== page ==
Fox Home Video has released Entrapment a couple of times on regular DVD, once in a bare-bones edition back in 1999 and then in a special edition a few years later. This new Blu-ray edition is a go-between of sorts; not quite the bare bones we’ve come to expect from Fox with their Blu-ray catalog titles, but then not exactly an identical port of the special edition DVD.
Director Jon Amiel offers up a Feature-Length Audio Commentary to go along with the proceedings, and if you’re not a fan of the movie (like me), the commentary isn’t going to sway your opinion much. Amiel’s goes through the standard audio commentary motions: what is was like to work with the actors, what is going on in the scene that you are watching and so on. It’s certainly not the worst commentary I have heard, but it’s far from the best. The only other extra served up is the Theatrical Trailer in High Definition. The trailer is in okay shape and is worth watching for one or two great”ahem”shots without having to sit through the entire film.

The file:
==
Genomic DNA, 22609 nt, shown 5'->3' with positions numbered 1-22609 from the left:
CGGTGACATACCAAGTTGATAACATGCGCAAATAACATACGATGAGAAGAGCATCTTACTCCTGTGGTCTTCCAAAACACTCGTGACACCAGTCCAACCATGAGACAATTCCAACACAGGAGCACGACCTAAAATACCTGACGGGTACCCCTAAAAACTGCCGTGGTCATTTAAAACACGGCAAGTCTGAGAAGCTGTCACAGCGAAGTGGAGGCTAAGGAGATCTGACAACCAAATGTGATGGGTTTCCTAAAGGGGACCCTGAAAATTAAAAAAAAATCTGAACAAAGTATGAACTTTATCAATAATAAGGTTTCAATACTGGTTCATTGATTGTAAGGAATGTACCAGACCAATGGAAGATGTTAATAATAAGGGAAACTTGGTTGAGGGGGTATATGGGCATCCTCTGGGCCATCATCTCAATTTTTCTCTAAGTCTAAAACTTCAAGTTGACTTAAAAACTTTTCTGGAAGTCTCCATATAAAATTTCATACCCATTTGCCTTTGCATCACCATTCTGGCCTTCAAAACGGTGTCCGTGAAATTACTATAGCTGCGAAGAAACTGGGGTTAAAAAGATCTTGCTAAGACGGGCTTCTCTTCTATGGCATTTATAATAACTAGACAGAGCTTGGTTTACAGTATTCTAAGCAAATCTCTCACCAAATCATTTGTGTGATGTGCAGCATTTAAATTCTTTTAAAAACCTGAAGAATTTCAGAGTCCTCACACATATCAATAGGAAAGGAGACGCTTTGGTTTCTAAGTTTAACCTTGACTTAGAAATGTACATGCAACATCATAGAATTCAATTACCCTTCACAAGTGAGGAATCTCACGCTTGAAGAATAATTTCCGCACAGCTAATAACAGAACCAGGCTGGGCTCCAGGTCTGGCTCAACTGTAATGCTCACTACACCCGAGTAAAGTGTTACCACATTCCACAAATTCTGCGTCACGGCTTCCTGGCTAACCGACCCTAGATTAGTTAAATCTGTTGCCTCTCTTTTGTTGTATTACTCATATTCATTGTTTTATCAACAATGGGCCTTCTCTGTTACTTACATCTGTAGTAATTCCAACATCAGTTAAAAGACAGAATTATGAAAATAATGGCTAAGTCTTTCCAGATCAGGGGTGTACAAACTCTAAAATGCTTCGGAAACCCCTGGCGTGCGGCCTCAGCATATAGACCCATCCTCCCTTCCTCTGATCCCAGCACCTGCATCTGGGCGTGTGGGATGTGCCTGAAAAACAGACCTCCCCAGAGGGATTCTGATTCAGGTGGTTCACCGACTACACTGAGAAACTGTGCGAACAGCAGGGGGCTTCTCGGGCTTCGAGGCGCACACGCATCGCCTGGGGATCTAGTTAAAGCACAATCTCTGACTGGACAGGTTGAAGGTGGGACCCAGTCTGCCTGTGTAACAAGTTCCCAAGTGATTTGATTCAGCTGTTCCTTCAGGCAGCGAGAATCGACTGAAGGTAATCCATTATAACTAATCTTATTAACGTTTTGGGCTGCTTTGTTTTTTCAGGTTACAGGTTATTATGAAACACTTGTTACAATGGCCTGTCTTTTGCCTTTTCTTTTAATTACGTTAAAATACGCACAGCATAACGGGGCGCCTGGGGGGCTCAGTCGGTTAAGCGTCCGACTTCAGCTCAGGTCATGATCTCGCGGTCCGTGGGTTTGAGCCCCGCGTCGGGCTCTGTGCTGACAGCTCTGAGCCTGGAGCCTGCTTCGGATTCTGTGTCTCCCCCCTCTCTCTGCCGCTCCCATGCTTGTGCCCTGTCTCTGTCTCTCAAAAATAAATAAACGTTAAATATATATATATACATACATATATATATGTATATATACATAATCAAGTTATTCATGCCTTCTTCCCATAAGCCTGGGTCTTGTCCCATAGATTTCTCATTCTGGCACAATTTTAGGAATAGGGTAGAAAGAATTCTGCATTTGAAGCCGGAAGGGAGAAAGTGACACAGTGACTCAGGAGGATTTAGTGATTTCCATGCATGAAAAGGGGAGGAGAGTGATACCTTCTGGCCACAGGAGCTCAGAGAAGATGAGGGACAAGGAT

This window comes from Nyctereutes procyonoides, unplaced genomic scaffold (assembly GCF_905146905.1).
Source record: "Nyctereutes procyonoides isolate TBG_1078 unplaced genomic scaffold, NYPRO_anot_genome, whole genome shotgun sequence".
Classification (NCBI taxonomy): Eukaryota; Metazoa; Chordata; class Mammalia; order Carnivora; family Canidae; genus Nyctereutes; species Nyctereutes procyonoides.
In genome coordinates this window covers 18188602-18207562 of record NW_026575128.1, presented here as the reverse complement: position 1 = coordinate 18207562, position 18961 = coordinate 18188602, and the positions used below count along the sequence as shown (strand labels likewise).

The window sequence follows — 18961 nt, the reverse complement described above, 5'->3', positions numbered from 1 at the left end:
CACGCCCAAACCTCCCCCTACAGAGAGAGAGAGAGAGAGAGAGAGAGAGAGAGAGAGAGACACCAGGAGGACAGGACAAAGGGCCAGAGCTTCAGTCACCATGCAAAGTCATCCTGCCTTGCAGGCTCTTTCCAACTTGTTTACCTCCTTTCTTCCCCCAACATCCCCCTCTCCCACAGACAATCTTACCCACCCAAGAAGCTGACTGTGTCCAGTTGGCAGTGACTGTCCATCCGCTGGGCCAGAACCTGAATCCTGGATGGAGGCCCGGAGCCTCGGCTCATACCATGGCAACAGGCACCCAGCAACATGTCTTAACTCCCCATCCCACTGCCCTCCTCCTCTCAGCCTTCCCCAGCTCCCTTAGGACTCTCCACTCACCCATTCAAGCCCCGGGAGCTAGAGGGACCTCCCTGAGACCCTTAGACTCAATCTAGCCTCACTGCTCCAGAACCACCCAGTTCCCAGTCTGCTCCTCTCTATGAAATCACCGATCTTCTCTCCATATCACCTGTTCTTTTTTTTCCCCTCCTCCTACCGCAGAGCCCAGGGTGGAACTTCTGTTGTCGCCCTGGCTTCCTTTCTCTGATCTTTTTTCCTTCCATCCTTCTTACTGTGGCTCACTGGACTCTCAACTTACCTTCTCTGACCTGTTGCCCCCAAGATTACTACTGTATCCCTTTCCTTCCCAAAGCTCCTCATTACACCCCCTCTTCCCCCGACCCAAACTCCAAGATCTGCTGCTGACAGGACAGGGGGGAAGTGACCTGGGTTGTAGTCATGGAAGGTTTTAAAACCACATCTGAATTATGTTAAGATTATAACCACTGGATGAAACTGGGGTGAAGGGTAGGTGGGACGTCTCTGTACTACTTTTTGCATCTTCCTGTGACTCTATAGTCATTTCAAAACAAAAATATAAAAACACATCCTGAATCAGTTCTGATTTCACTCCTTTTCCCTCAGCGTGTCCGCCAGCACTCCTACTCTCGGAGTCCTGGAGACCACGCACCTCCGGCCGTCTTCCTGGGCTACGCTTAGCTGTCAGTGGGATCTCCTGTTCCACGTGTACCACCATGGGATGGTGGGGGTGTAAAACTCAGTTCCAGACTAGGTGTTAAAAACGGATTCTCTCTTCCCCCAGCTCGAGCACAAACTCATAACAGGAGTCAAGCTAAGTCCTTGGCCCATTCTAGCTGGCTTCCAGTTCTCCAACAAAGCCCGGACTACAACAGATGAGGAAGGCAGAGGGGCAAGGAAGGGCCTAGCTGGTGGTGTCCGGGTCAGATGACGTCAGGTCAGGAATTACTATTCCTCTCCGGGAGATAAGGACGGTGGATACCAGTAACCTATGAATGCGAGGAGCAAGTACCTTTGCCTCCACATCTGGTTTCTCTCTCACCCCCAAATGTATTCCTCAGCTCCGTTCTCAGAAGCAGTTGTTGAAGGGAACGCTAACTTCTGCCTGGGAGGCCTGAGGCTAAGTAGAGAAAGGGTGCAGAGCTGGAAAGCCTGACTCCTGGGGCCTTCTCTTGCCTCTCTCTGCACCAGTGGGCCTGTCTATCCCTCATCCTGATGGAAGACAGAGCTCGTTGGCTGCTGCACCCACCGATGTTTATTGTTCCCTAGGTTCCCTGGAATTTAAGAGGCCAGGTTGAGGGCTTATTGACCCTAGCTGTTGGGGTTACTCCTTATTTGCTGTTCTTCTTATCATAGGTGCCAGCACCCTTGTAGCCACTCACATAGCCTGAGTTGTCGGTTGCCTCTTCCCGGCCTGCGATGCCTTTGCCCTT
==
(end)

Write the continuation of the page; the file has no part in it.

Given the talent in front of and behind the camera (with the right material, Amiel can turn in decent directorial work), Entrapment could and should have been a clever piece of entertainment. Instead, it’s a lackadaisical effort made the slightest bit watchable because of its stars (more so the physical presence of Zeta-Jones than anything else) and a few well-executed theft scenes. Fox Home Video is once again raking HD fans over the coals with an overpriced release that offers an acceptable transfer and only a smattering of the extras found on the cheaper standard-definition DVD release. If you are a fan of the film, don’t let Fox rip you off: pick the title up from an online retailer or a site like Ebay, where chances are you will be able to find the disc for half the price of its $40 suggested retail price.
– Shawn Fitzgerald